In vivo rotational three-dimensional OCTA analysis of microaneurysms in the human diabetic retina

Enrico Borrelli, Riccardo Sacconi, Maria Brambati, Francesco Bandello, Giuseppe Querques

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The aim of this study was to explore whether rotational three-dimensional (3D) visualization of optical coherence tomography angiography (OCTA) volume data may yield valuable information regarding diabetic retinal microaneurysm (MA) characteristics. In this retrospective, observational study, we collected data from 20 patients (20 eyes) with diabetic retinopathy. Subjects were imaged with the SS-OCTA system (PLEX Elite 9000, Carl Zeiss Meditec Inc., Dublin, CA, USA). The OCTA volume data were processed with a volume projection removal algorithm and then exported to imageJ in order to obtain a 3D visualization of the analyzed MAs. The rotational three-dimensional OCTA images were qualitatively and quantitatively investigated. A total of 52 MAs were included in the analysis. On rotational 3D OCTA images, the number of vessels associated with each MA varied between 1 and 4, and most MAs (59.6%) were associated with 2 vessels. Moreover, in 20 MAs (38.4%) these vessels seem to originate from the SCP, while 26 MAs (50.0%) had associated vessels originating from the DVC, and 6 MAs had associated vessels arising from both the SCP and DVC (11.6%). Most MAs (31/52) had a ‘saccular’ shape. The number of retinal layers occupied by each MA ranged between 1 and 3 and the inner nuclear layer was the retinal layer most frequently occupied by MAs. In conclusion, this study used an algorithm to obtain rotational three-dimensional visualization of retinal MAs. The MAs’ architecture is complex and 3D visualization may clarify the true vascular origin of these lesions, which is often mistaken using en face OCTA images.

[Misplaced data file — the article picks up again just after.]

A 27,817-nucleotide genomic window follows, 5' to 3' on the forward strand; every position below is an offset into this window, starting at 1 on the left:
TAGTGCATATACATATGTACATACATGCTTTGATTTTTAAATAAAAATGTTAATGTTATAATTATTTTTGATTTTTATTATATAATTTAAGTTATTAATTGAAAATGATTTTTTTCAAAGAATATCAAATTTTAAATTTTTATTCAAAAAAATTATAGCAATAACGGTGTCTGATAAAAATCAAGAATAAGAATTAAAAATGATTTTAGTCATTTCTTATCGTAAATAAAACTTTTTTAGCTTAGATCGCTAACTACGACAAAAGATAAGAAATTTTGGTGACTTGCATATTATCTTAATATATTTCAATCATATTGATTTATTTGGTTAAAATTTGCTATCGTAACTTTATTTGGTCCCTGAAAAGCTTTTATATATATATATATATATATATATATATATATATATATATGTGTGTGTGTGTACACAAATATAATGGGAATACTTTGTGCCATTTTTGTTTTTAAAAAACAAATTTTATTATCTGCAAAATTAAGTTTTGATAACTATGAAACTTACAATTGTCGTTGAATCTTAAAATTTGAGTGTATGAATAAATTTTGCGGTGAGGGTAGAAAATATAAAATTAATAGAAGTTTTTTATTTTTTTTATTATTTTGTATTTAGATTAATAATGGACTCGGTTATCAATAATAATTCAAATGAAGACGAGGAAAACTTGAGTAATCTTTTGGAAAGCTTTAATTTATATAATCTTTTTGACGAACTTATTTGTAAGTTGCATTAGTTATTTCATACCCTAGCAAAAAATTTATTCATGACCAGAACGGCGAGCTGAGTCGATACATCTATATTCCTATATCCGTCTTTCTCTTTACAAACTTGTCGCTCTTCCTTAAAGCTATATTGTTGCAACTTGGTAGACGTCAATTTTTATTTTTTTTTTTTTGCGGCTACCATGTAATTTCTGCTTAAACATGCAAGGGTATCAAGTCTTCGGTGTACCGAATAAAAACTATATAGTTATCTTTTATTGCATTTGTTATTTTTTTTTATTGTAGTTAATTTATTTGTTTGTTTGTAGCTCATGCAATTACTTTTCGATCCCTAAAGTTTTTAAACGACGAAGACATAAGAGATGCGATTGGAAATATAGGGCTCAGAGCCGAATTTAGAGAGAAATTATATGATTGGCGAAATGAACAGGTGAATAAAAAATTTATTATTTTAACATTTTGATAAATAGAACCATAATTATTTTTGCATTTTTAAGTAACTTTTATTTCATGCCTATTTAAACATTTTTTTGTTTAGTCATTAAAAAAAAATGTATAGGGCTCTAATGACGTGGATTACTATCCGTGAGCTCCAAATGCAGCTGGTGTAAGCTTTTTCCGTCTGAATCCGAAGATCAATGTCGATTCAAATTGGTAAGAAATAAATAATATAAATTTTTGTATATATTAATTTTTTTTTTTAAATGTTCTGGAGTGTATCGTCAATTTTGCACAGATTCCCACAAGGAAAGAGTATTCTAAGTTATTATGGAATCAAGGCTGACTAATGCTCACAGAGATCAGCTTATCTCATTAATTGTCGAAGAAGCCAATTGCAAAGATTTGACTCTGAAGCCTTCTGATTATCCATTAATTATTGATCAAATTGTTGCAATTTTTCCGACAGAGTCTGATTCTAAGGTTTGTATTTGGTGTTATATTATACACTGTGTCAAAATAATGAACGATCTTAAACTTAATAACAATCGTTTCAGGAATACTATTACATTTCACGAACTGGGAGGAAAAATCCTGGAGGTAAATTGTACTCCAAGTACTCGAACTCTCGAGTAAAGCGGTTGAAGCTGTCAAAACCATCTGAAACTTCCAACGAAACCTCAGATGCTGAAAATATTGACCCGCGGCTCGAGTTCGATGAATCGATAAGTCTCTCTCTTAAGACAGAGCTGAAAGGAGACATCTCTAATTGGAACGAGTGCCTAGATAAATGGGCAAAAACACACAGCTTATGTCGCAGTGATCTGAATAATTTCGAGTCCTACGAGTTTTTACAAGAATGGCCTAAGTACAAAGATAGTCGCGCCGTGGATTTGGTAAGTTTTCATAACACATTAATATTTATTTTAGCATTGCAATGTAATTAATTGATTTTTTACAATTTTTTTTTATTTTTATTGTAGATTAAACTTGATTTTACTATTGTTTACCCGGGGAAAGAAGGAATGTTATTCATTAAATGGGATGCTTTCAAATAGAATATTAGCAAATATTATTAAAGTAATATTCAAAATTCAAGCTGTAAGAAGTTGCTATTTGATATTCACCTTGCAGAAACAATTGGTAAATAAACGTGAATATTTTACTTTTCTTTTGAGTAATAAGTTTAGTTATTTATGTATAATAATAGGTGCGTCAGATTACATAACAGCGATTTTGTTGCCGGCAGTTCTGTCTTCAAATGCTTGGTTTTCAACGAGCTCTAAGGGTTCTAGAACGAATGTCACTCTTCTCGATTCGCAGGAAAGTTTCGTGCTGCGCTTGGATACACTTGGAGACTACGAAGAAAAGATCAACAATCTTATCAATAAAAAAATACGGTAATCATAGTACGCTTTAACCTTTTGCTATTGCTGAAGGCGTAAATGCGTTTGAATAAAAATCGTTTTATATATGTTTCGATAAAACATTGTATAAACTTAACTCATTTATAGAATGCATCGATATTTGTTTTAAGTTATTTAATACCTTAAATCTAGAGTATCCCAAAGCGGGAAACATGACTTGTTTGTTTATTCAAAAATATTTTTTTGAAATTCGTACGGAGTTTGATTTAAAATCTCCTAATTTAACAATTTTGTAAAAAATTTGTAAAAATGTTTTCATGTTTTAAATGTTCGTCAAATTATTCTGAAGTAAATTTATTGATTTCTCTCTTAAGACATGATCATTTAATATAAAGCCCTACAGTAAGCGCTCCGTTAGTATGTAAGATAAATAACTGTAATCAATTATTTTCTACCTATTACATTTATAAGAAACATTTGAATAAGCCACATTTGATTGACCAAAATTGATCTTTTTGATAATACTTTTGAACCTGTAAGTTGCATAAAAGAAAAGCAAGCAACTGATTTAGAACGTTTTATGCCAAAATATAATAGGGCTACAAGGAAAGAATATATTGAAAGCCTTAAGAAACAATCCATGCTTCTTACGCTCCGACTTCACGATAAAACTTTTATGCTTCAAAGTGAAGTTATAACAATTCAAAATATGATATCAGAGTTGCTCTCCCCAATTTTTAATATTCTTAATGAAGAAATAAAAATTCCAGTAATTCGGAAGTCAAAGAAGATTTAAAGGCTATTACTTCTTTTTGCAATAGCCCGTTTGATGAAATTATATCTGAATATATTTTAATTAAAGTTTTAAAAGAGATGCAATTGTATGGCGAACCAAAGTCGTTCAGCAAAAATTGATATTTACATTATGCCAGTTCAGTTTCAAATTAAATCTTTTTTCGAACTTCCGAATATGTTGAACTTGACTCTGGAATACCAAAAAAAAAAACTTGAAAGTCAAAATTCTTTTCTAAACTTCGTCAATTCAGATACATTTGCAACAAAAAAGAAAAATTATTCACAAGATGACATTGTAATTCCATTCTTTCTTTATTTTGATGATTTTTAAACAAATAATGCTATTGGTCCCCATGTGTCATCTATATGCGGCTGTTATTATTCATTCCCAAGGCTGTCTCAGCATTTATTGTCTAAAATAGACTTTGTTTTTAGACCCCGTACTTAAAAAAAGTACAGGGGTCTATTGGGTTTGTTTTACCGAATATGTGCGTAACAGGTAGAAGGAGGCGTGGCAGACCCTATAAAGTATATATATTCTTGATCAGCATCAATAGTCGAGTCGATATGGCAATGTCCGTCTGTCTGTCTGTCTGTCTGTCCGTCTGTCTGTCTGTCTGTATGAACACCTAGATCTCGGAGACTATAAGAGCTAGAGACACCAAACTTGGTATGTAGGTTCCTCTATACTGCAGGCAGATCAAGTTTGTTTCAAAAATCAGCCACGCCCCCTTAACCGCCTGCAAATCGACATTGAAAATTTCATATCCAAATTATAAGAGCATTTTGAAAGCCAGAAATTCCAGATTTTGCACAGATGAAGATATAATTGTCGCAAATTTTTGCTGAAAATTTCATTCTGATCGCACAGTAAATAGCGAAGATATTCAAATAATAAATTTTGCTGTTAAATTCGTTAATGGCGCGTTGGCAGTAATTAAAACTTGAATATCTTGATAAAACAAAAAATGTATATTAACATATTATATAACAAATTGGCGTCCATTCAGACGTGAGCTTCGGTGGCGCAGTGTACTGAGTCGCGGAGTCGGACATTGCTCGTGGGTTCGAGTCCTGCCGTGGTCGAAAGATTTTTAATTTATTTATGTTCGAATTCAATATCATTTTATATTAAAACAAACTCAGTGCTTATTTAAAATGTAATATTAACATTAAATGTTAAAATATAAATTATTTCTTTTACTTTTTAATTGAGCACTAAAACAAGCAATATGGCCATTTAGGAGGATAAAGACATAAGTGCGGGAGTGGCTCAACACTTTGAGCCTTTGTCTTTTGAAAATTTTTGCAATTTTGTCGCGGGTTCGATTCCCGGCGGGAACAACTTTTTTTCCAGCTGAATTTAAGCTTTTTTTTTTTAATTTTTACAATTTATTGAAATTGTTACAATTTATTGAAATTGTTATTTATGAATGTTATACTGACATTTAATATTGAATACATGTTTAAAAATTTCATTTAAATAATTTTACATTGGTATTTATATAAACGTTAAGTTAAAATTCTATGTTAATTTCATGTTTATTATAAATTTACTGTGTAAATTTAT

Original languageEnglish
Article number16789
JournalScientific Reports
Issue number1
Publication statusPublished - Dec 1 2019

ASJC Scopus subject areas

  • General


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